May 8, 2009
Wildlife Protection Advocates Urge Protections for BC Bears
International Support Builds for Bear Protection in Great Bear Rainforest
VANCOUVER — Jane Goodall, Ph.D., and artist Robert Bateman, two internationally recognized voices for wildlife protection, are asking the British Columbian government to end the cruel and senseless trophy hunting of bears.
In March, the Coastal First Nations, Pacific Wild, Humane Society International/Canada and the Humane Society Wildlife Land Trust formed a coalition to call for an end to the trophy hunting of bears in the Great Bear Rainforest. These groups are now strongly encouraging the provincial government to protect bears.
"People from around the world believed that British Columbia had protected the Great Bear Rainforest. To learn now that the government continues to allow the sport hunt of grizzly bears, and even the rare coastal black bear that carries the recessive gene that allows the Spirit bear to exist, is shocking," said Goodall, UN Messenger of Peace and founder of the Jane Goodall Institute. She made her comments in a video being released today by Pacific Wild.
The groups argue that hunting poses a threat to bear populations, noting that of the 430 grizzly bears killed in B.C. in 2007, 87 percent were killed by trophy hunters. Bears are often gunned down by trophy hunters near shorelines as they forage for food in the spring and fall, in some cases only days after bear viewing operations have left the area. Black bears are also at risk. The B.C. coast has one of the greatest diversity of black bears subspecies in North America, ranging from the spirit bear (kermode subspecies) to the Haida black bear.
"Killing these bears has nothing to do with subsistence; it's simply an unforgivable act of wildlife destruction," said Bateman. "Grizzly and black bears are an integral part of our landscape and the ecosystem of the Great Bear Rainforest and there can be no justification for killing these animals just for sport. Our provincial government must listen to the opinions of the First Nations and the majority of British Columbians by ending this hunt for good."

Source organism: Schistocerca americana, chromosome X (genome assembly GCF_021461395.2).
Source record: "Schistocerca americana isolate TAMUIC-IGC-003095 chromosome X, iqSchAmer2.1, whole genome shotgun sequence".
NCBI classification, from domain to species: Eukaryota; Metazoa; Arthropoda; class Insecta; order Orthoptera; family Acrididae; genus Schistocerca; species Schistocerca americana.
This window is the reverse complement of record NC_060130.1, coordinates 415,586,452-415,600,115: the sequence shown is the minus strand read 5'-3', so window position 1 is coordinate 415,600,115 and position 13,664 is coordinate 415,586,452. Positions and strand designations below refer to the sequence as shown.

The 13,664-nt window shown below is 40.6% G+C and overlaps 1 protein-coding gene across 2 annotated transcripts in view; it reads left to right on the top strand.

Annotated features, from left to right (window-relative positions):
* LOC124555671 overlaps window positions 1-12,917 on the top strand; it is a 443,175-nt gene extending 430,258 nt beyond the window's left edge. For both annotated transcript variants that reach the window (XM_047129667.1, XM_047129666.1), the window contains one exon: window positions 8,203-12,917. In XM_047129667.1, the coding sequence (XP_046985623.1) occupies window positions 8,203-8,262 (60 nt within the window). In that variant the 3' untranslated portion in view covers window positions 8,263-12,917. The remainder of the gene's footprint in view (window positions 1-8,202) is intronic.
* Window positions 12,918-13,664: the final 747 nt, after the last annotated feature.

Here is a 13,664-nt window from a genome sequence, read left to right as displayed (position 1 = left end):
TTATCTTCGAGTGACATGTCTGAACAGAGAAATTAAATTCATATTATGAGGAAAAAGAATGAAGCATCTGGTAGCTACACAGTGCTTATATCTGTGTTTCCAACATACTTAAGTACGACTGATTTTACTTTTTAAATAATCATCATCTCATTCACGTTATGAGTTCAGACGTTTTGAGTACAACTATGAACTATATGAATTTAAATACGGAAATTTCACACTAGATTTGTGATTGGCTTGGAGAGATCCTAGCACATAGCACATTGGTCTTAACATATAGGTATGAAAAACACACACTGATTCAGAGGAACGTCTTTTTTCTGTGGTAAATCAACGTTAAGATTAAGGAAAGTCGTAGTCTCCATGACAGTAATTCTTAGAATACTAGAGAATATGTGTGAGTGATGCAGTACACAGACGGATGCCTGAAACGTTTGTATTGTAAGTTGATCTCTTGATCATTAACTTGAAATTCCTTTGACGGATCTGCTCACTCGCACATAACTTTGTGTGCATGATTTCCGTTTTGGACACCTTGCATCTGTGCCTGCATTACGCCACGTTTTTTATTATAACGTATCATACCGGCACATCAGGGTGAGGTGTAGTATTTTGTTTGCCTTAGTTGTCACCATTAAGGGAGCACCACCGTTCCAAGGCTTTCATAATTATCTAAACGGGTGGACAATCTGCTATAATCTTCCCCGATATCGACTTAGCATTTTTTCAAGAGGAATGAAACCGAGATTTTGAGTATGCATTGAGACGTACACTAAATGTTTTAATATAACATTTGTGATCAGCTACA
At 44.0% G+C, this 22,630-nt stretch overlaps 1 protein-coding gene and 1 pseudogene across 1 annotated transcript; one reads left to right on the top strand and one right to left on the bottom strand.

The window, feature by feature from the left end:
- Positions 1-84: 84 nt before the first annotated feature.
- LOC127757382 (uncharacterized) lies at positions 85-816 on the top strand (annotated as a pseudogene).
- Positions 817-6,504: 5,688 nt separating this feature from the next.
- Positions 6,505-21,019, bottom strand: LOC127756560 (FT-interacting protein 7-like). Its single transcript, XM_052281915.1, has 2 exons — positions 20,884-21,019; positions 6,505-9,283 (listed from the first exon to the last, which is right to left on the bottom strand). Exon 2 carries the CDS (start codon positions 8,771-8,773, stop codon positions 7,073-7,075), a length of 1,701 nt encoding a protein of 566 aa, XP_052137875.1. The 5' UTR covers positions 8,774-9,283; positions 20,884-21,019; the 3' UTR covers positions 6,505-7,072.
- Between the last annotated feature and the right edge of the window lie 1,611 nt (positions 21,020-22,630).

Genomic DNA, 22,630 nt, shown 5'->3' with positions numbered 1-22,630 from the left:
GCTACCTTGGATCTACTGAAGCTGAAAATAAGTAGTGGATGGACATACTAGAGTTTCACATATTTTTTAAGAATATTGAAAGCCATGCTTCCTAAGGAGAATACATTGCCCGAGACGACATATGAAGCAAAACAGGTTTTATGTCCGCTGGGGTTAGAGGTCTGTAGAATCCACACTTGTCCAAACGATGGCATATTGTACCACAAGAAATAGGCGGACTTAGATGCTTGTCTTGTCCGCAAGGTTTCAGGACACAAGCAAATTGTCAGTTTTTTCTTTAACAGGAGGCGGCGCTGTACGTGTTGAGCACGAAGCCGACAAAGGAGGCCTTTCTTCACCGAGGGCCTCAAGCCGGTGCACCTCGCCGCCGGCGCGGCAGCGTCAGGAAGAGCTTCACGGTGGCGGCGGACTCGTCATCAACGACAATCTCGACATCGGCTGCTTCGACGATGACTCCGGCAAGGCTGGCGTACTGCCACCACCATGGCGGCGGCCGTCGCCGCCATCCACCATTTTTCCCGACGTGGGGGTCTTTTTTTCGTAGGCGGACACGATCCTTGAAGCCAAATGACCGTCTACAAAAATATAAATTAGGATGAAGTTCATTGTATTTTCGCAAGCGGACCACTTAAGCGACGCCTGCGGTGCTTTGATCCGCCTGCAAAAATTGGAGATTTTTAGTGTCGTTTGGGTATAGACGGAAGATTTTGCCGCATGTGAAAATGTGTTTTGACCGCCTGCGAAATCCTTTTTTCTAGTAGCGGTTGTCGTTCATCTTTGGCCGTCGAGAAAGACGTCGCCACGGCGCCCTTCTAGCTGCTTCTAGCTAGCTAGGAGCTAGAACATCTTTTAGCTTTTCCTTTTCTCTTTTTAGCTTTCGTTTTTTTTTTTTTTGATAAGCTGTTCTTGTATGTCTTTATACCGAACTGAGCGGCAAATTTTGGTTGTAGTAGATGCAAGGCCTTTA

Goodall and Bateman join a growing list of internationally recognized people who are condemning the B.C. government for continuing the sport hunt of bears in the Great Bear Rainforest.
- In 2001 Premier Gordon Campbell overturned a moratorium on the trophy hunting of grizzly bears. Since then, nearly 2,000 grizzly bears have been killed for sport in B.C.
- A 2009 Ipsos-Reid poll shows more than 79 percent of British Columbians want to see protection for bears in the Great Bear Rainforest.
- The trophy hunt also threatens tourism-based bear viewing operations, which bring more income to rural communities than bear killing.
Visit pacificwild.org to view Goodall's interview. Broadcast quality copies are available upon request. Broadcast-quality images and b-roll of bears and bear hunting are available by clicking here.
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Statements from coalition organizations:
"Government action shoud be in line with public opinion and that would mean stopping the hunt for good and allowing bears to live out their lives in peace." - Joanne Chang, director of outreach for Humane Society International/Canada
"We are doing everything possible to stop the trophy bear hunt. It is not part of our culture or economy and we are very grateful for Dr. Goodall's and Mr. Bateman's support." - Percy Starr, a hereditary chief of the Kitasso First Nation.
"It is only a matter of time before this senseless trophy hunt becomes a sad chapter in B.C.'s history. No one can say that the Great Bear Rainforest is protected while bears continue to be legally slaughtered for trophies." - Ian McAllister of Pacific Wild Alliance.
Humane Society International/Canada is a leading force for animal protection, representing tens of thousands of members and constituents across the country. On the web at hsicanada.ca.
The Coastal First Nations is an alliance of First Nations on British Columbia's North and Central Coast and Haida Gwaii. On the web at coastalfirstnations.ca.
Pacific Wild is a B.C.-based non-profit society dedicated to wilderness and wildlife conservation. Online at pacificwild.org.
Since 1993 the Humane Society Wildlife Land Trust, alone or in partnership with other conservation groups, has participated in the protection of more than 1.8 million acres of wildlife habitat in 37 states and seven countries. Online at wildlifelandtrust.org.